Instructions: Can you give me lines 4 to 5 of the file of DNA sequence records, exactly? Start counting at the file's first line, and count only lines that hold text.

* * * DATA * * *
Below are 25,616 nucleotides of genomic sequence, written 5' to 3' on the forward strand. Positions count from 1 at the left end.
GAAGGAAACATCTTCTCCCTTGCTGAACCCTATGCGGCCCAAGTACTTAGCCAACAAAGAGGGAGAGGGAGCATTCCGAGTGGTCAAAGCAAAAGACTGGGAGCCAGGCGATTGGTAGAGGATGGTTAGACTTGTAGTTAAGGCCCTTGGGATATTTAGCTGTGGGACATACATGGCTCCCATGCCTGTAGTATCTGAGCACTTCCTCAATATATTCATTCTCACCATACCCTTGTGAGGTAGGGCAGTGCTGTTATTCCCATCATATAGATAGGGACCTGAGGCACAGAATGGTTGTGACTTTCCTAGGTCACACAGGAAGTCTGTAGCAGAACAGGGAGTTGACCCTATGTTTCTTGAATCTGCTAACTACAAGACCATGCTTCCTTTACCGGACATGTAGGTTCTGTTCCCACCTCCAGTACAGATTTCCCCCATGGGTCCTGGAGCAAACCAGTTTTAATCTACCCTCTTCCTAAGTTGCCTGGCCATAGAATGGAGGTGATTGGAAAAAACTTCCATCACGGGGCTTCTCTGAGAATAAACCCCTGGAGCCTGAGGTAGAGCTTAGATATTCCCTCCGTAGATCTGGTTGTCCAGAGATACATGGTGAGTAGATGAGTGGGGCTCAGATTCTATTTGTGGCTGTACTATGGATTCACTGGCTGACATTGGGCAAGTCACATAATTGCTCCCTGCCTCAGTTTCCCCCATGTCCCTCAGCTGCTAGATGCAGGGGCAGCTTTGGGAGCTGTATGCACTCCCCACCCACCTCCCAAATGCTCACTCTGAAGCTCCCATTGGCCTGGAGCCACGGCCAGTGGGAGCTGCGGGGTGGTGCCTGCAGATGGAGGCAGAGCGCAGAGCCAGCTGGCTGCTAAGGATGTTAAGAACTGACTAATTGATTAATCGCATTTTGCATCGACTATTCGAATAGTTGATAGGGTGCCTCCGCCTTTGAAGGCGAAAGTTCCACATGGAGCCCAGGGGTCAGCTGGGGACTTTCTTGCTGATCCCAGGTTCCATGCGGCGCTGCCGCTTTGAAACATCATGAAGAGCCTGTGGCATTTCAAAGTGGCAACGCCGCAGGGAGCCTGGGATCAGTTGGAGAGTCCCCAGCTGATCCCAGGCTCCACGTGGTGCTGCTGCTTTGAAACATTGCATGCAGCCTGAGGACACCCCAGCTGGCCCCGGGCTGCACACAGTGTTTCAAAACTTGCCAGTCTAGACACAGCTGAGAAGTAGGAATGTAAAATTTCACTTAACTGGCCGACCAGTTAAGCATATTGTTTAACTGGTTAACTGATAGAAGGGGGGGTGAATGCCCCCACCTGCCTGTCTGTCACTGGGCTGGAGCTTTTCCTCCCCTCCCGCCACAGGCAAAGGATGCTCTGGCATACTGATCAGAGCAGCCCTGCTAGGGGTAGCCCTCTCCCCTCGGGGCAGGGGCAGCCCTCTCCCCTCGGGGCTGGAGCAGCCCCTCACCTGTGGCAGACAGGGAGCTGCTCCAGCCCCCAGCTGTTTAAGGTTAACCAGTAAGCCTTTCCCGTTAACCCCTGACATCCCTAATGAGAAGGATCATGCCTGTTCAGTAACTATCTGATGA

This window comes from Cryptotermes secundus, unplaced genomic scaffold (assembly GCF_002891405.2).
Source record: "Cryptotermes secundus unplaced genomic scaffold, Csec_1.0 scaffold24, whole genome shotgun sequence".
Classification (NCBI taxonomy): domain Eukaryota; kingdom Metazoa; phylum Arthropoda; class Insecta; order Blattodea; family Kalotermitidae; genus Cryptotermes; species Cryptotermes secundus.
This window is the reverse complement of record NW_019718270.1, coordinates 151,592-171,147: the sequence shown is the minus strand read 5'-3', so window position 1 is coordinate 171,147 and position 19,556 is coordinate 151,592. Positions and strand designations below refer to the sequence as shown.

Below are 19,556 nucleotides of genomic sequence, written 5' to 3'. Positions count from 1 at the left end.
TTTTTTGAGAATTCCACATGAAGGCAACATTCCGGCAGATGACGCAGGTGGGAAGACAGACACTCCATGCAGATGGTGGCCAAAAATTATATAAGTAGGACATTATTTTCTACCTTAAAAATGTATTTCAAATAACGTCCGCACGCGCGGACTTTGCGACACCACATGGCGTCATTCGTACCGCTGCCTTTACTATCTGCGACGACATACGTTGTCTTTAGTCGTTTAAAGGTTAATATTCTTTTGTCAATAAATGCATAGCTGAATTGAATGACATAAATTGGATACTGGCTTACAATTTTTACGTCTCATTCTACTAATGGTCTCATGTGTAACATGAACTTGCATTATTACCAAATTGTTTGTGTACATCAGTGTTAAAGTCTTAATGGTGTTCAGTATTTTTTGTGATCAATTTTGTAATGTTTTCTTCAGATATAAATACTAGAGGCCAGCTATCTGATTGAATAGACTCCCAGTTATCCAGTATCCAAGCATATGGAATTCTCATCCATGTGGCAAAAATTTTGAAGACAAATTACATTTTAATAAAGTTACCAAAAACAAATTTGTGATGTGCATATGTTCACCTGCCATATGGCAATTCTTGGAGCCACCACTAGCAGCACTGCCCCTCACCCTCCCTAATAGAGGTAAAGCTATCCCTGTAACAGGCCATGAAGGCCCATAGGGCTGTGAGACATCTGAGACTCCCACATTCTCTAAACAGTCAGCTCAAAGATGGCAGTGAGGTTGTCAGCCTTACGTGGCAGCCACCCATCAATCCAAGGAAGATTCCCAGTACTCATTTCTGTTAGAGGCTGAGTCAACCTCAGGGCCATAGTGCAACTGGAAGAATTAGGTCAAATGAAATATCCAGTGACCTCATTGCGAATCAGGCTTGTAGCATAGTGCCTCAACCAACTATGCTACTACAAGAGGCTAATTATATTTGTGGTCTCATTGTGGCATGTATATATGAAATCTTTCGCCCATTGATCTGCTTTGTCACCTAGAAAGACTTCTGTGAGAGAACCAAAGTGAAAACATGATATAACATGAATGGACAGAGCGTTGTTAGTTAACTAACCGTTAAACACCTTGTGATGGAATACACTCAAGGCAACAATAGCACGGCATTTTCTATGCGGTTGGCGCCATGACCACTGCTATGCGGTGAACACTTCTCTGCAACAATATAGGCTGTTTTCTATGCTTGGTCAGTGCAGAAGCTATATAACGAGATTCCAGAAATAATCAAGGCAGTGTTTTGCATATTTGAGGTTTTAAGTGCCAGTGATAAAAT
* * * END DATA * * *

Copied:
Source record: "Cryptotermes secundus unplaced genomic scaffold, Csec_1.0 scaffold24, whole genome shotgun sequence".
Classification (NCBI taxonomy): domain Eukaryota; kingdom Metazoa; phylum Arthropoda; class Insecta; order Blattodea; family Kalotermitidae; genus Cryptotermes; species Cryptotermes secundus.